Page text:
Letters

Letters 07-28-14

Worry About Legals

I can’t figure out what perplexes me more, the misinformation everywhere in the media or those who believe it to be true. Take the Hobby Lobby case; as a company that is primarily owned by a religious family, they felt their First Amendment rights were infringed upon by the “Affordable” Care Act...

Stop Labeling and Enjoy

I have been struggling to find a simple way of understanding for myself the concepts of conservative, liberal, and moderation as it relates to our social interactions with each other...

Proposal One & The Public Good

Are you kidding me? Another corporate giveaway with loopholes for large corporations who rule us? Hasn’t our corrupt and worthless governor done enough to raise taxes, provide corporate welfare, unjustly tax pensions, and shut down elected officials with his emergency manager racket...

The Truth About Road Workers

Apparently Mr. Kachadurian did not catch on to the fact that the MDOT Employee Memorial in Clare is a tribute to highway workers who lost their lives building our transportation systems. It was paid for by current and former MDOT employees who likely knew some of these people personally...

Idiotic and Misguided

As a seasonal resident, I always look forward to reading your paper, if only because of the idiotic letters to the editor and off the wall columns...


Home · Articles · News · Features · Charged up
. . . .

Charged up

Erin Crowell - May 31st, 2010
Charged Up: Supersized solar system powers new parking deck
By Erin Crowell
“The best market for solar is out over parking lots,” architect Robert
Noble said in a May 2010 Green Tech Media article. The founder of the
California-based company, Envision Solar, realized back in 2007 that
parking lot and carport roofs were ideal for collecting solar power.
The idea has been adopted on the roof of the new Old Town parking deck
in Traverse City. Currently under construction, the $7.9 million,
four-level structure will be home to one of the largest solar arrays
north of Muskegon.
“This is a huge array,” says Matthew Vajda, owner of Voltage Electric,
the Traverse City company which received the electrical bid on the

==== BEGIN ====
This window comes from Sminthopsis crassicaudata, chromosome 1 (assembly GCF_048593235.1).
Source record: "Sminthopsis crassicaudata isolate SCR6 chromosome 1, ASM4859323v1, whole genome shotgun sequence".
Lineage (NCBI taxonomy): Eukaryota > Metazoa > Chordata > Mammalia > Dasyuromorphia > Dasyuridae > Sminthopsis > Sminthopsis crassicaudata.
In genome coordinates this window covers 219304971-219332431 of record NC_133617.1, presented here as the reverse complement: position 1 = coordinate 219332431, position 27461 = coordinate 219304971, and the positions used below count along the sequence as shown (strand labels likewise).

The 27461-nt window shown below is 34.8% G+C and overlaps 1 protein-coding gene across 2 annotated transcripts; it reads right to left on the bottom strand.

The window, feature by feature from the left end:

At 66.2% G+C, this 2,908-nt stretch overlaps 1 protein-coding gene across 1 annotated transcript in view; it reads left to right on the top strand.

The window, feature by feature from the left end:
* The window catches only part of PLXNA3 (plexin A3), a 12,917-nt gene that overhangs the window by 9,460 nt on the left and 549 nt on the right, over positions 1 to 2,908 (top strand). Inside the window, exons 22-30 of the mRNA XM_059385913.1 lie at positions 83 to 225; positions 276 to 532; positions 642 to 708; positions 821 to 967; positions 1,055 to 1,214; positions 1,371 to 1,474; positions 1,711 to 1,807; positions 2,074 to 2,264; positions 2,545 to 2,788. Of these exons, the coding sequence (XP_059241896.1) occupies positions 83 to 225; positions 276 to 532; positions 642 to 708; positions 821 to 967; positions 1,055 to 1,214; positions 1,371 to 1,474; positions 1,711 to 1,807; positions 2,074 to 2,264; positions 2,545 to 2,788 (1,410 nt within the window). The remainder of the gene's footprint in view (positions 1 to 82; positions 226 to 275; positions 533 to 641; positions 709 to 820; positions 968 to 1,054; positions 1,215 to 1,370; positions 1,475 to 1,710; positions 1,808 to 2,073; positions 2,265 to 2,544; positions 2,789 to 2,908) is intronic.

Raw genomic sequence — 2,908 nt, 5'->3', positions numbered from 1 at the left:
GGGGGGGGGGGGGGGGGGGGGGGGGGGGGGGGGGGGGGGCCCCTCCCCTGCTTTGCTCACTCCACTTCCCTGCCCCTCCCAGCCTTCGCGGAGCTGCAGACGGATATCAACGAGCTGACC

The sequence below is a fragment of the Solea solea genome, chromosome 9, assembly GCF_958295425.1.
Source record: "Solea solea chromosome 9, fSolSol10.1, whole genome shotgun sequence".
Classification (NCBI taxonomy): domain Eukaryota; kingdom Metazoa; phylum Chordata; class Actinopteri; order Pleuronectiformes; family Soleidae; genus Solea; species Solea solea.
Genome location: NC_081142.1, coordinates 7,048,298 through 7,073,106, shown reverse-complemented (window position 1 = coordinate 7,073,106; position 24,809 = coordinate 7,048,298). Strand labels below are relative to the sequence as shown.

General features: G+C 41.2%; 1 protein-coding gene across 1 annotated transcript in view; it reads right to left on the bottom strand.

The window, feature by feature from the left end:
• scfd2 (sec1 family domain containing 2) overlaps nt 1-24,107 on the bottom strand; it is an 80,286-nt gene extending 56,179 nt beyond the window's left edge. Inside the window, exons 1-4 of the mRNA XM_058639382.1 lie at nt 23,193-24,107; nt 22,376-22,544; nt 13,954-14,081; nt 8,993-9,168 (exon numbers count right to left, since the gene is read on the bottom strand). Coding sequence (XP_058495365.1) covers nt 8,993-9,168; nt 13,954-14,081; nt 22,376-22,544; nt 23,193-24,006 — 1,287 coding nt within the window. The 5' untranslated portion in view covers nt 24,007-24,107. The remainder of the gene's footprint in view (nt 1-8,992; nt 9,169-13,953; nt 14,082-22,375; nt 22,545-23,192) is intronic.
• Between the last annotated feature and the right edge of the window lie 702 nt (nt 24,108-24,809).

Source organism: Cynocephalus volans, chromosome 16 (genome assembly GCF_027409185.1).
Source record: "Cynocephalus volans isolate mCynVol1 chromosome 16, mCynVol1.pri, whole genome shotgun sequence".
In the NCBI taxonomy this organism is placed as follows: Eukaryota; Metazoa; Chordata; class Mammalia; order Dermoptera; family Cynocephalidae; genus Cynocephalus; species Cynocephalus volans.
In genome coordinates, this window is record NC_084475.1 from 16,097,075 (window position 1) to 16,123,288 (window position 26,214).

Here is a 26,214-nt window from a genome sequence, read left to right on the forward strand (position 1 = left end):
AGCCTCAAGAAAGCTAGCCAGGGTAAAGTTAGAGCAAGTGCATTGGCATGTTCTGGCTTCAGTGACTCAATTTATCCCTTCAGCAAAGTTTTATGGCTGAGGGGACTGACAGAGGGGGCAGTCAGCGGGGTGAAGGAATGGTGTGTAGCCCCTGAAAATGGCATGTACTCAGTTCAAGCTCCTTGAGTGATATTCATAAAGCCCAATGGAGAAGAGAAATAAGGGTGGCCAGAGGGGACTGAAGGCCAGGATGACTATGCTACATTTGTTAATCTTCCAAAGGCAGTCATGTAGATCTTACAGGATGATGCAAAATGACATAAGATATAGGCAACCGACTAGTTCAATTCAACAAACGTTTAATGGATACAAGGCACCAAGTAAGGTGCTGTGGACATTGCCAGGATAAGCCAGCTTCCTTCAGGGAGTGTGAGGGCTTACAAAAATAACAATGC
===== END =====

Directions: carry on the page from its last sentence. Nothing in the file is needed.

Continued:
parking deck.
The 186-panel, 40.2 kilowatt array will provide close to 15% of the
structure’s total energy needs.
“Residential solar systems typically run around 5 kilowatts, which is
still a pretty large system,” Vajda says. “The 40.2 kilowatt array is
the largest north of Grand Rapids. They’re currently building a larger
system in Muskegon.”

LOCAL BIDS
The Old Town parking deck project is managed by CWS Architects, the TC
firm responsible for such projects as the much-anticipated Grand
Traverse YMCA building on Silver Lake Road and the Cathedral Barn at
the Grand Traverse Commons.
Having worked on other projects with Voltage Electric, CWS architect
Ray Kendra was comfortable with using the company as the solar
installer. “We are one of just a few local companies that won bids on
the parking deck,” says Vajda. “It’s very exciting.”
Vajda agrees that a parking deck is an optimal location for using solar.
“For one thing, you’ve got the real estate. You’ve got the roof – a
space that you wouldn’t use for anything else. Second, the electricity
is right where you need it, versus racks upon racks in the middle of a
field. Also, because it’s a LEED certified job (an economical and
environmental standard set by the U.S. Green Building Council), you
get more return on your investment doing solar, versus planting some
trees or shrubs,” he adds.
Although solar is pricey—this particular endeavor costing around
$240,000—the return is about 20 years, “a huge payback” according to
Vajda, who also serves as a board member on the Home Builders
Association.
Currently, Michigan is limited in its solar incentives, but Vajda
believes that will change soon.
“Green building is something I’m strongly in favor of and we really
just want to be ahead of the curve,” he adds.
Vajda anticipates solar array installation on the parking deck will be
completed sometime by the end of June, beginning of July.

Contact Voltage Electric at
231-946-3678 or visit them online at
www.voltageelectric.net.

 
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